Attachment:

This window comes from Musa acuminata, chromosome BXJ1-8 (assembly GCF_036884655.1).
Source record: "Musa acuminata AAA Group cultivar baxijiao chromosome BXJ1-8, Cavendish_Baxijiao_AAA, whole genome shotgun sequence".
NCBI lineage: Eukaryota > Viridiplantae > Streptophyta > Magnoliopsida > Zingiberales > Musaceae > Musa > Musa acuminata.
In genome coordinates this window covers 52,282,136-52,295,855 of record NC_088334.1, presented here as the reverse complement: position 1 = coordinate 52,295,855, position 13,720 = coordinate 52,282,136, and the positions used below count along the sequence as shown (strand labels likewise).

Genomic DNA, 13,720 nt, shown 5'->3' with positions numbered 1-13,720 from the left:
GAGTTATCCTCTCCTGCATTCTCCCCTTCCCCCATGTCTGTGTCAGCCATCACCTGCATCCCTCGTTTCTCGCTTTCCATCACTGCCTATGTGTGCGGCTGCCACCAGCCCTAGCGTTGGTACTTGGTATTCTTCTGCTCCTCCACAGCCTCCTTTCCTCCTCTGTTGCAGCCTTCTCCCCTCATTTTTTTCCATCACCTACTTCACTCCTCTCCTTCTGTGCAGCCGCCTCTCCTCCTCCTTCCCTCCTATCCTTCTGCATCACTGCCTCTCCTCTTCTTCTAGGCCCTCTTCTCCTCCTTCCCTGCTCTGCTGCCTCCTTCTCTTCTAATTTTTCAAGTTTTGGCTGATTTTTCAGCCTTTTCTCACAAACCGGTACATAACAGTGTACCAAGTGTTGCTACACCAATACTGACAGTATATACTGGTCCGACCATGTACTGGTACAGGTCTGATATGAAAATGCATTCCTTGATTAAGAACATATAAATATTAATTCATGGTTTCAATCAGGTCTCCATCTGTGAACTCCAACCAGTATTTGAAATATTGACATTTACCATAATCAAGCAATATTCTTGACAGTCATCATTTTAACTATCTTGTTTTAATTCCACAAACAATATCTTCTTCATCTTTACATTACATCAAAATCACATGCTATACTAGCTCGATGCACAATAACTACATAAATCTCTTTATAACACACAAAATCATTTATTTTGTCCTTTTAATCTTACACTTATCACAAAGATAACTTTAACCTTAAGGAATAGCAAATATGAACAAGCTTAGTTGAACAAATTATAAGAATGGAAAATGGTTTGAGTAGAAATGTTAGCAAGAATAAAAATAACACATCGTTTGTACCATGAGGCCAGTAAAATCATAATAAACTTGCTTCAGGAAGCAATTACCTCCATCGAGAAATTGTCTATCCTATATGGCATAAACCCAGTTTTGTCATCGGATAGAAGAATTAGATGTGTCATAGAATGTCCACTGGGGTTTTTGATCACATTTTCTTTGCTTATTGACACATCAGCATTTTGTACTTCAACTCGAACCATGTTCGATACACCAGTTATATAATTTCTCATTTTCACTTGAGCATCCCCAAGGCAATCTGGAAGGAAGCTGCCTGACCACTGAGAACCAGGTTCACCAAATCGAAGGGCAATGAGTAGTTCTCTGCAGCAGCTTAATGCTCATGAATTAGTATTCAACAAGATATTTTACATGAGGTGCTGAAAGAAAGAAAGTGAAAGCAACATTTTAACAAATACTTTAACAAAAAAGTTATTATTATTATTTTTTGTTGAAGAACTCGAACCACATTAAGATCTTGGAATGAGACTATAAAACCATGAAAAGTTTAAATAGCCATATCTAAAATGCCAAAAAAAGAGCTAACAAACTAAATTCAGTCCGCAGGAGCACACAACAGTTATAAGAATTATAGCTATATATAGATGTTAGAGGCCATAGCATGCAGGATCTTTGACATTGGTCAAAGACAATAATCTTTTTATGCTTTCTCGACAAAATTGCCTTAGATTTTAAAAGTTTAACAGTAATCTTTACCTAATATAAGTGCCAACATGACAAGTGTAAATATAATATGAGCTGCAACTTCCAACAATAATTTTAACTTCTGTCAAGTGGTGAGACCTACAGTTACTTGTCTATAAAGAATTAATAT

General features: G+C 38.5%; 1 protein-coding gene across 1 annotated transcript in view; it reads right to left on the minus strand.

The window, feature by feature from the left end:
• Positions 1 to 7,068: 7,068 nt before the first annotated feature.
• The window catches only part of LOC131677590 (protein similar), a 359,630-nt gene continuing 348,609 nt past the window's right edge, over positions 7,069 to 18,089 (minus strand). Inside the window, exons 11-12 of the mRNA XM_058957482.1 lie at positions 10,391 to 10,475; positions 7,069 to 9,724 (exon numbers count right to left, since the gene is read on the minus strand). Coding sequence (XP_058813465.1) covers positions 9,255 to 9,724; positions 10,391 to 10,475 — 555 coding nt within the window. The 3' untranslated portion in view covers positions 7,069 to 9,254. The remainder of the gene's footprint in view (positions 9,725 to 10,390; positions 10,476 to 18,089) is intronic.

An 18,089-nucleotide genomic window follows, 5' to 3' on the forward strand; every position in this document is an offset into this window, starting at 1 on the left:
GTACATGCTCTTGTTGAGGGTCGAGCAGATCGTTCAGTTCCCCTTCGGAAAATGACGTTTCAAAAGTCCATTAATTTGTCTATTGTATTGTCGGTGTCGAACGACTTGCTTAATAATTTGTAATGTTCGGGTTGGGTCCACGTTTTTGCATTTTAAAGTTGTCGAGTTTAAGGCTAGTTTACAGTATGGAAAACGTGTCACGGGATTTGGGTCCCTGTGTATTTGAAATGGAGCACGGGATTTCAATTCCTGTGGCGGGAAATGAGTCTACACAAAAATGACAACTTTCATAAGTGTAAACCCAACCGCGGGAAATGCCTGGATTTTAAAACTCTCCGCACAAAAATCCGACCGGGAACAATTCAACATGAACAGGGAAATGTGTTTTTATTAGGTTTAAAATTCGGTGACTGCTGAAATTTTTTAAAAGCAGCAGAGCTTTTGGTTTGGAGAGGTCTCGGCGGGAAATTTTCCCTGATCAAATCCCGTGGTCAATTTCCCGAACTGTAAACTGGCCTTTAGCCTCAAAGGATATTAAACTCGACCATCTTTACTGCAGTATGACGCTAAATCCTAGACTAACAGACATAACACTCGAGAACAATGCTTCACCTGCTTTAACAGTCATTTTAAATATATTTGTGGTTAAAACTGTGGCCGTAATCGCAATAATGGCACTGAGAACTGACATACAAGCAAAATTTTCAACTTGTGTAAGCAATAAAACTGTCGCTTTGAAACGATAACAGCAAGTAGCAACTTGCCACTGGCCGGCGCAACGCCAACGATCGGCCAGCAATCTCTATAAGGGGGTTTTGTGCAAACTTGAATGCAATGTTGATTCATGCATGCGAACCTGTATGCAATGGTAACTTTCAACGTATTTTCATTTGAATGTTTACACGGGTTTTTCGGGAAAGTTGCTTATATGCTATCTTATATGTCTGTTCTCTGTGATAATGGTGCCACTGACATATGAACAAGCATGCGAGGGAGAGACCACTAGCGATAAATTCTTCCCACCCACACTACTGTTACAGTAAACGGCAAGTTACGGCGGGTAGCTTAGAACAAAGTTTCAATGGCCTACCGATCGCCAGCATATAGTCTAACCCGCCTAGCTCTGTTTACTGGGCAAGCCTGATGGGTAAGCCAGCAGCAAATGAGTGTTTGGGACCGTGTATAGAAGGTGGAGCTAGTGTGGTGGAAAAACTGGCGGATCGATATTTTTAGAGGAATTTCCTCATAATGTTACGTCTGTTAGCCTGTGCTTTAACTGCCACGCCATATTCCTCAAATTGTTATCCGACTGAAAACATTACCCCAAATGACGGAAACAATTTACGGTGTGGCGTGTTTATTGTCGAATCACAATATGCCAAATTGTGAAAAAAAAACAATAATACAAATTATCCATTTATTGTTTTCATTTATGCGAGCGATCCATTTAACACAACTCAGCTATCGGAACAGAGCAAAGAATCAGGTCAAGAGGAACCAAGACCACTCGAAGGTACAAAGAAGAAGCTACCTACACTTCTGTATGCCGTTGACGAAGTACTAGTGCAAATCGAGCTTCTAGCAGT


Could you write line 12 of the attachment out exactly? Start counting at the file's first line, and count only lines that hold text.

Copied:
GTACATGCTCTTGTTGAGGGTCGAGCAGATCGTTCAGTTCCCCTTCGGAAAATGACGTTTCAAAAGTCCATTAATTTGTCTATTGTATTGTCGGTGTCGAACGACTTGCTTAATAATTTGTAATGTTCGGGTTGGGTCCACGTTTTTGCATTTTAAAGTTGTCGAGTTTAAGGCTAGTTTACAGTATGGAAAACGTGTCACGGGATTTGGGTCCCTGTGTATTTGAAATGGAGCACGGGATTTCAATTCCTGTGGCGGGAAATGAGTCTACACAAAAATGACAACTTTCATAAGTGTAAACCCAACCGCGGGAAATGCCTGGATTTTAAAACTCTCCGCACAAAAATCCGACCGGGAACAATTCAACATGAACAGGGAAATGTGTTTTTATTAGGTTTAAAATTCGGTGACTGCTGAAATTTTTTAAAAGCAGCAGAGCTTTTGGTTTGGAGAGGTCTCGGCGGGAAATTTTCCCTGATCAAATCCCGTGGTCAATTTCCCGAACTGTAAACTGGCCTTTAGCCTCAAAGGATATTAAACTCGACCATCTTTACTGCAGTATGACGCTAAATCCTAGACTAACAGACATAACACTCGAGAACAATGCTTCACCTGCTTTAACAGTCATTTTAAATATATTTGTGGTTAAAACTGTGGCCGTAATCGCAATAATGGCACTGAGAACTGACATACAAGCAAAATTTTCAACTTGTGTAAGCAATAAAACTGTCGCTTTGAAACGATAACAGCAAGTAGCAACTTGCCACTGGCCGGCGCAACGCCAACGATCGGCCAGCAATCTCTATAAGGGGGTTTTGTGCAAACTTGAATGCAATGTTGATTCATGCATGCGAACCTGTATGCAATGGTAACTTTCAACGTATTTTCATTTGAATGTTTACACGGGTTTTTCGGGAAAGTTGCTTATATGCTATCTTATATGTCTGTTCTCTGTGATAATGGTGCCACTGACATATGAACAAGCATGCGAGGGAGAGACCACTAGCGATAAATTCTTCCCACCCACACTACTGTTACAGTAAACGGCAAGTTACGGCGGGTAGCTTAGAACAAAGTTTCAATGGCCTACCGATCGCCAGCATATAGTCTAACCCGCCTAGCTCTGTTTACTGGGCAAGCCTGATGGGTAAGCCAGCAGCAAATGAGTGTTTGGGACCGTGTATAGAAGGTGGAGCTAGTGTGGTGGAAAAACTGGCGGATCGATATTTTTAGAGGAATTTCCTCATAATGTTACGTCTGTTAGCCTGTGCTTTAACTGCCACGCCATATTCCTCAAATTGTTATCCGACTGAAAACATTACCCCAAATGACGGAAACAATTTACGGTGTGGCGTGTTTATTGTCGAATCACAATATGCCAAATTGTGAAAAAAAAACAATAATACAAATTATCCATTTATTGTTTTCATTTATGCGAGCGATCCATTTAACACAACTCAGCTATCGGAACAGAGCAAAGAATCAGGTCAAGAGGAACCAAGACCACTCGAAGGTACAAAGAAGAAGCTACCTACACTTCTGTATGCCGTTGACGAAGTACTAGTGCAAATCGAGCTTCTAGCAGT